Landing Musician-For-Hire Gigs with your Presskit
A musician-for-hire is someone who provides a service to an event coordinator, talent buyer, or group of people that caters to the event’s specific needs and generates a notable yearly income.
You know, the guy that’s singing “Don’t Stop Believing” in the background of a picture-perfect wedding reception, or the guy kicking off “Hava Nagila” at the most anticipated Bar Mitzvah of the year. Even the cover band at the coolest bar in town is an example of musicians-for-hire work. There’s plenty of work like this out there for us to make a living from - but how do you set yourself apart from the rest of the bands trying to compete for these kind of gigs?
Well, although there’s no short answer, there are several steps you can take to set yourself ahead of the competition and create a “wow-factor” for yourself. Indulge:
Get your sh*t together
Sorry to put it that way, but getting things in order before you put yourself out there as a musician-for-hire is a must. Just like any other job opportunity, you want to be able to prove you’re fit for the job and qualified.
'Cause I'm the Taxman, yeah, I'm the taxman
And you’re working for no one but me.
If you’re working as a band or an individual artist, you’ll want to solidify some kind of business entity to operate under for when tax season rolls around. In fact, unlike most professions with a single income channel, you could be playing at several venues that will be claiming you on their taxes for the year - so you’ll need a good way to keep track of it all.
Most will issue you a W9 form to fill out prior to you playing, and will send you a 1099 form at the end of the year with your earnings summary that they’ll be claiming. Form a business entity such as an LLC, or even a Partnership so that you can obtain an Employee Identification Number (EIN). This will serve in place of the individual’s Social Security Number, so the income of the group won’t fall on one individual’s shoulders. Remember to save all receipts (gas, food for the band, equipment, etc.) when you embark on a gig to write it off as a business expense from your taxes!!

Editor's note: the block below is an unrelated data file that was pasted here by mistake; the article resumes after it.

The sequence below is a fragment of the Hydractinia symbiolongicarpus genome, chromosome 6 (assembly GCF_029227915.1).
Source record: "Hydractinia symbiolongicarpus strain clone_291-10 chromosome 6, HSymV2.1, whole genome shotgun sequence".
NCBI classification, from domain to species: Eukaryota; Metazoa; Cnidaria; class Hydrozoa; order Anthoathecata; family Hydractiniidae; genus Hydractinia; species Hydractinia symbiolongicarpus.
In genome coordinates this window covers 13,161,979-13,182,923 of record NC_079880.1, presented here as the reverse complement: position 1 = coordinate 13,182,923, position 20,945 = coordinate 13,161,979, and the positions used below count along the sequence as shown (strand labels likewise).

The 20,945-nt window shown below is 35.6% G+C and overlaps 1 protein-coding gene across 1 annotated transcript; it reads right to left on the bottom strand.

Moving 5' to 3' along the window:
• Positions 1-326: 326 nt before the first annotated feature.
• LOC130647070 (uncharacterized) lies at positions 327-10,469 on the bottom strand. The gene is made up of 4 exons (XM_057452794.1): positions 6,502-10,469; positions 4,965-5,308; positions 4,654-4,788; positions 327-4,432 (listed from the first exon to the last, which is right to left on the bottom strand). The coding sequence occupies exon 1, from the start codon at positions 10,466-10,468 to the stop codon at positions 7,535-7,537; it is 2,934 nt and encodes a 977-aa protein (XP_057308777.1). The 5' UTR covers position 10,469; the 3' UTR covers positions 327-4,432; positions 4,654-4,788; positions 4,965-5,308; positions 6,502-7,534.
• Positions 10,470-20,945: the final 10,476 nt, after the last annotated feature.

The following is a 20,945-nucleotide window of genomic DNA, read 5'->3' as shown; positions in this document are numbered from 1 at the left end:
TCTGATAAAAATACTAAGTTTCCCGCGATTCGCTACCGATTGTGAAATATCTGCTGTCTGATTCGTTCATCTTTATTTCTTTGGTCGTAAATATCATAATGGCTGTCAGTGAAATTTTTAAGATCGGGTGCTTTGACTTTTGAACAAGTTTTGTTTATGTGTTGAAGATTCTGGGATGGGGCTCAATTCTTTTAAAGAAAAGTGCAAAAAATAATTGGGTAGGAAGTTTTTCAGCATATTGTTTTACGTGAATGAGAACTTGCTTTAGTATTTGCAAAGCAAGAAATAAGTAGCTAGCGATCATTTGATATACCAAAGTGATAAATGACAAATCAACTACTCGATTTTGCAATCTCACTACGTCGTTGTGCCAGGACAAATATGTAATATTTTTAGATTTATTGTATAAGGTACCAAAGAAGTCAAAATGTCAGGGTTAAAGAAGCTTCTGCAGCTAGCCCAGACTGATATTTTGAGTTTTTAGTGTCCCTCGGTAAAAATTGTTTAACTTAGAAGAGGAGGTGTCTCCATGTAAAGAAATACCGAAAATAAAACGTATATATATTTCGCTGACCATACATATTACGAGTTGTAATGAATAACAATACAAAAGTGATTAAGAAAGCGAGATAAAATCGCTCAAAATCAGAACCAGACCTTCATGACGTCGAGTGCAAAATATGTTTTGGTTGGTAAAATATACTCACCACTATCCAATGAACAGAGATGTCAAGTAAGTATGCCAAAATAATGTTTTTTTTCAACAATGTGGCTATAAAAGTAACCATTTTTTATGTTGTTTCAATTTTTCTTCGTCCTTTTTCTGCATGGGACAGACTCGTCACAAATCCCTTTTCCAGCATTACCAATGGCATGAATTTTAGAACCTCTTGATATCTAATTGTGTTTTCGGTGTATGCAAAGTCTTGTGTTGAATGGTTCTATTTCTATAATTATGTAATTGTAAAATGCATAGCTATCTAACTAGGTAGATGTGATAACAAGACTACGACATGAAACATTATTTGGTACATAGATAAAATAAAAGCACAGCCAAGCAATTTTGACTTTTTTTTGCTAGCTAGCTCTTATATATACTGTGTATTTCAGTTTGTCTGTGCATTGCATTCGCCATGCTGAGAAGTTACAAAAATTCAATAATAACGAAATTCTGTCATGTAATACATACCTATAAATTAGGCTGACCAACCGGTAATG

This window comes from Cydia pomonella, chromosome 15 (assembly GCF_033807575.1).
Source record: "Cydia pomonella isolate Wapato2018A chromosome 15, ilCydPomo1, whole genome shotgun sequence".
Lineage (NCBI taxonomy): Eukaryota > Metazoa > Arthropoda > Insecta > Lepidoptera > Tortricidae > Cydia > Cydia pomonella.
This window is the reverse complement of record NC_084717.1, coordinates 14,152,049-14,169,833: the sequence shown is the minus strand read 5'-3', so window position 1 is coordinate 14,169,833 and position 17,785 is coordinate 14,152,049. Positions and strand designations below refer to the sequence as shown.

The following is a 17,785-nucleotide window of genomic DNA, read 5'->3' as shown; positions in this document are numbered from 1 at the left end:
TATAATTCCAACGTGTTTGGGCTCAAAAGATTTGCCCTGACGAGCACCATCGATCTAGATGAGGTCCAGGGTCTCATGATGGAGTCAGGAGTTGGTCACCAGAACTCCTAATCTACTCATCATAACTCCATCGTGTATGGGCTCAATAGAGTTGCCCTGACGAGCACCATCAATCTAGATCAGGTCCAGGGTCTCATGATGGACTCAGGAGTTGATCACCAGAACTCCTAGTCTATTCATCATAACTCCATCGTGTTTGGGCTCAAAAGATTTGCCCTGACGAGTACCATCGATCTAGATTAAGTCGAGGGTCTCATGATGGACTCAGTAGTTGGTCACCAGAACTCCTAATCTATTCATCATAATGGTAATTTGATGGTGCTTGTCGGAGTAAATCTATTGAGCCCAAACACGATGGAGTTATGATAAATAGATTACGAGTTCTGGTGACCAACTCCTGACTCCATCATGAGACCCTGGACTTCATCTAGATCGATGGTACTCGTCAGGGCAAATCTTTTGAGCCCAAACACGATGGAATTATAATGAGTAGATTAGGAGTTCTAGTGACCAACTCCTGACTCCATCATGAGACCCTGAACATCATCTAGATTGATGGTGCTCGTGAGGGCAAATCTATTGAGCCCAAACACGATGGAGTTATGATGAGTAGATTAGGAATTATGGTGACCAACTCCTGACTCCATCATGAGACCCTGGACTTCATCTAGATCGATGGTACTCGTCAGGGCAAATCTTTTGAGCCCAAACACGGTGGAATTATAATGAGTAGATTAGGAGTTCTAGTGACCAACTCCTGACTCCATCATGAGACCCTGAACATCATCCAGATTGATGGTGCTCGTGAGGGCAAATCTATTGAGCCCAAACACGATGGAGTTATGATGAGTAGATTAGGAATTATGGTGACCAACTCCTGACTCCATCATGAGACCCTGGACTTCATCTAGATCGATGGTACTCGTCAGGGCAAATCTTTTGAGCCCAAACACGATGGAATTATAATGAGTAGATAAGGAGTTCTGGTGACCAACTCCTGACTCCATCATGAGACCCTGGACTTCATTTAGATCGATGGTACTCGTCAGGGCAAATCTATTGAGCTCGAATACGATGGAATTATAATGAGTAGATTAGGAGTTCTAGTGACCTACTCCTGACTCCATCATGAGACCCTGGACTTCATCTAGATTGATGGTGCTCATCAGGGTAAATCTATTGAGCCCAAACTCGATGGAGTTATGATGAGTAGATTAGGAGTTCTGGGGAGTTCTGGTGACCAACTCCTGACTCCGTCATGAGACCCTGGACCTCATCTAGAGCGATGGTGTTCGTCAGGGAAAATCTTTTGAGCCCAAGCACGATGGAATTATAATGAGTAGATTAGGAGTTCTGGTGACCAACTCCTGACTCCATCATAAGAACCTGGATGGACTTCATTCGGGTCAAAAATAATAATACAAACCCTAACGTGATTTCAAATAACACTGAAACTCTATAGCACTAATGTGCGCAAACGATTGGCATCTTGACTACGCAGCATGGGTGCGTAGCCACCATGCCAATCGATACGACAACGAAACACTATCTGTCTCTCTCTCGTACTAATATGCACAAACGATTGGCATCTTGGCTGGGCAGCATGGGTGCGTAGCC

You can form business entities easily online these days, but you should consult with a lawyer or someone with experience setting up businesses beforehand.
Put it on paper
Providing your talent buyer and/or event coordinator with a performance contract will give them the necessary information to plan accordingly for your performance. Your event coordinator may not be one that deals with performing artists on a regular basis, so a performance contract ensures professionalism on your part and can serve as a guide for the performance. Be sure to include the following:
- Agreed upon amount of time you’ll be playing - you can even charge for overtime if they ask you to play an extra hour!
- Your rate - Hourly, or for the night. Will you require a deposit?
- Details of the services provided - Are you just playing music, or are you bringing a PA system, lights, iPod between sets, etc?
- Technical Specifications - Nothing worse than showing up and only having 1 outlet to work with…
- Travel/Lodging info - If the gig is far from your city, what are the travel plans?
- Additional requests - Sunday Best Dress or Flashiest Flannel?
Any additional requests can be added in on a case-by-case basis. At the end of the gig (or before, depending on when you’ve coordinated), provide your buyer with an invoice summary of the services provided. This can act as their receipt for their expenses and will help you keep track of your yearly income.
If you are in need of a basic template for a performance contract, click here.
Your time to shine
When you’ve got the whole ‘kit and caboodle (pun intended) together and you’re ready to start soliciting for gigs, set yourself up on a platform that’s as kickass as your new group. Create a Presskit for the group, showcasing your press photos and past performance videos. Use the “Wins” section to serve as Testimonials from previous buyers/venues that have been happy with the service you’ve provided. Take advantage of the “Files” section to host performance contracts, invoices, and pricing sheets, and make them private so you can keep this sensitive information between you & your client confidential. This will provide any venue, talent buyer, or event coordinator with the information needed to book your act, so be sure to showcase your best material!
You’re finally ready to go out and play some gigs, so use your kickass Presskit to get you the work!
Mike Harmon is the Community Manager at Presskit.to. Aside from his work as Editor of the Presskit.to Blog, he holds an active role in customer support, content management and marketing initiatives. Mike actively performs as the drummer for several groups, including the Boston-based band Green Line Inbound, and is an all-around music lover.